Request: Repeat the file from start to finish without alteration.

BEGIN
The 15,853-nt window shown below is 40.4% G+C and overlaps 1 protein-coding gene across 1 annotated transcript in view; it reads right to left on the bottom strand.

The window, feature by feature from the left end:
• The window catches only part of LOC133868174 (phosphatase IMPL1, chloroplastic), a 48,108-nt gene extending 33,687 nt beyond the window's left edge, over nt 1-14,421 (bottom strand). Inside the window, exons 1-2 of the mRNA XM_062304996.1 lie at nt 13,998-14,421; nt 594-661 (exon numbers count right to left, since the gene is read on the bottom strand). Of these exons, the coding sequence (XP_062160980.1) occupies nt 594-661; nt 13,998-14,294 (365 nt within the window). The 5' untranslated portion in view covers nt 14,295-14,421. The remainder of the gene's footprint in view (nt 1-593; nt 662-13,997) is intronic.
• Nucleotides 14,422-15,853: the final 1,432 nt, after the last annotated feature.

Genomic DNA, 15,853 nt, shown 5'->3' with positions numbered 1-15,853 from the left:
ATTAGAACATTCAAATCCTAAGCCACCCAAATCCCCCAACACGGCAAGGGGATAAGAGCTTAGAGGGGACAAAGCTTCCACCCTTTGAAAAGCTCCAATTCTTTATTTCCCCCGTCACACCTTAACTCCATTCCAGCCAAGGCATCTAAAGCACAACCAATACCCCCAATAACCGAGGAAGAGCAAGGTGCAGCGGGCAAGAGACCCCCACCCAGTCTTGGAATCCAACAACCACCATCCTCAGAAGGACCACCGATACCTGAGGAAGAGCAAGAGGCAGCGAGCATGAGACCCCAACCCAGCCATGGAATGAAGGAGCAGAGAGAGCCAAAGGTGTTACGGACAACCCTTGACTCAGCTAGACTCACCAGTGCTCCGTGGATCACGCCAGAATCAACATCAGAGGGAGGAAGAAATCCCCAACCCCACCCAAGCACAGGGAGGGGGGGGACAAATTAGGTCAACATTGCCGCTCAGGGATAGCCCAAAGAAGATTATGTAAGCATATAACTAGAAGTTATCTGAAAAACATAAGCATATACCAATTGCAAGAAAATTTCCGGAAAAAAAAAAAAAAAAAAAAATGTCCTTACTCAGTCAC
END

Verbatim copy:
The 15,853-nt window shown below is 40.4% G+C and overlaps 1 protein-coding gene across 1 annotated transcript in view; it reads right to left on the bottom strand.

The window, feature by feature from the left end:
• The window catches only part of LOC133868174 (phosphatase IMPL1, chloroplastic), a 48,108-nt gene extending 33,687 nt beyond the window's left edge, over nt 1-14,421 (bottom strand). Inside the window, exons 1-2 of the mRNA XM_062304996.1 lie at nt 13,998-14,421; nt 594-661 (exon numbers count right to left, since the gene is read on the bottom strand). Of these exons, the coding sequence (XP_062160980.1) occupies nt 594-661; nt 13,998-14,294 (365 nt within the window). The 5' untranslated portion in view covers nt 14,295-14,421. The remainder of the gene's footprint in view (nt 1-593; nt 662-13,997) is intronic.
• Nucleotides 14,422-15,853: the final 1,432 nt, after the last annotated feature.

Genomic DNA, 15,853 nt, shown 5'->3' with positions numbered 1-15,853 from the left:
ATTAGAACATTCAAATCCTAAGCCACCCAAATCCCCCAACACGGCAAGGGGATAAGAGCTTAGAGGGGACAAAGCTTCCACCCTTTGAAAAGCTCCAATTCTTTATTTCCCCCGTCACACCTTAACTCCATTCCAGCCAAGGCATCTAAAGCACAACCAATACCCCCAATAACCGAGGAAGAGCAAGGTGCAGCGGGCAAGAGACCCCCACCCAGTCTTGGAATCCAACAACCACCATCCTCAGAAGGACCACCGATACCTGAGGAAGAGCAAGAGGCAGCGAGCATGAGACCCCAACCCAGCCATGGAATGAAGGAGCAGAGAGAGCCAAAGGTGTTACGGACAACCCTTGACTCAGCTAGACTCACCAGTGCTCCGTGGATCACGCCAGAATCAACATCAGAGGGAGGAAGAAATCCCCAACCCCACCCAAGCACAGGGAGGGGGGGGACAAATTAGGTCAACATTGCCGCTCAGGGATAGCCCAAAGAAGATTATGTAAGCATATAACTAGAAGTTATCTGAAAAACATAAGCATATACCAATTGCAAGAAAATTTCCGGAAAAAAAAAAAAAAAAAAAAATGTCCTTACTCAGTCAC